The Perinatal Mental Health Project (PMHP) is an independent initiative based at the University of Cape Town. It is located within the Alan J Flisher Centre for Public Mental Health, in the Department of Psychiatry and Mental Health. We are a non-profit entity and have been operating since 2002. We partner with the Departments of Health and Social Development.

We provide mental health services for pregnant and postnatal women, train those who work with mothers to improve the quality of their care, form partnerships to promote the scale up of services and inform local and global interventions through robust research and advocacy.

We support state agencies and partner with non-profit organisations to achieve health and social development objectives for mothers living in adversity. We actively address the challenges associated with gender-based violence, teen pregnancy, HIV, substance misuse, refugee status and early childhood development through our clinical engagement with vulnerable women and their families. We work towards meeting Sustainable Development Goals 1, 3, 5 and 10.

We envision mental health support for all mothers to promote their well-being, and that of their children and communities. Our mission is to develop and advocate for accessible maternal mental health care that can be delivered effectively at scale, in low-resource settings.

Summary of relevant work: 

Clinical Services

At our service delivery sites, we provide routine screening for pregnant women and girls for depression and anxiety at the first antenatal visit. If they show signs or are at risk of depression or anxiety, free on-site psychosocial counselling, follow-up and case management is provided by our trained counsellors for up to one year post delivery. The PMHP model is based on a stepped care approach, which means that referrals are made to psychiatric services when necessary. We build partnerships with public services and civil society to promote outreach and sustainability of services.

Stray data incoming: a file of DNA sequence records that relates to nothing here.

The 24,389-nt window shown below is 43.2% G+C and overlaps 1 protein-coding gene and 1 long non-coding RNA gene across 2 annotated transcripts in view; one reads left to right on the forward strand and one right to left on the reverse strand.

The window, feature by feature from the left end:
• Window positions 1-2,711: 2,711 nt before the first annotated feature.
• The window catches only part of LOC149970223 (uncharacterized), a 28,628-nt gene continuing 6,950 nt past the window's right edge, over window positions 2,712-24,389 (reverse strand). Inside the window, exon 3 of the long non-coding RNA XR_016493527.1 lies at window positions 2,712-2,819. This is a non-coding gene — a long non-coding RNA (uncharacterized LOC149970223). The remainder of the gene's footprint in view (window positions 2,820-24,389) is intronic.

Training and Development

We train health and social development workers and thus extend our reach beyond our immediate service beneficiaries. Improved empathic care skills and mental health literacy of health and social development workers creates a long-term difference in the care experienced by pregnant women and mothers who access public services. Through a range of participative learning modules that involve reflective practice, the PMHP provides undergraduate, post-graduate, in-service training, train-the-trainer and professional development training. We teach in the public sector, within tertiary institutions and non-governmental organisations. We devleop training tools and materials to assist other trainers and for distance learning.


We build the knowledge base for providing maternal mental health services in low-resource settings. Our research programme generates evidence for the effectiveness of the different components of PMHP’s service model and how to implement these in different contexts. Through our research collaborations, we are part of international academic forums.

Advocacy, Communications and Policy Development

Our multimedia advocacy work promotes the need, value and model of integrated maternal mental health care to the public as well as to policy and decision makers in several sectors. We participate in public campaigns and work with policy makers and programme developers in the early childhood development sector as well as contributing to national and provincial mental health and maternal care policies.


University of Cape Town
Building B, 46 Sawkins Road
Rondebosch, 7700
Cape Town

+27 (0) 21 650 1423

Please click on this link for the complete list of PMHP's donors and supporter organisations. 

Seeking collaboration with: 
Other organizations
Policy makers
South Africa


Innovations and resources

node teaser-image

Perinatal Mental Health Project

Collaborative stepped-care model featuring counseling for mothers with mental health problems by non-specialist health workers
Maternal and neonatal health
Depression/anxiety/stress-related disorders
3556 reads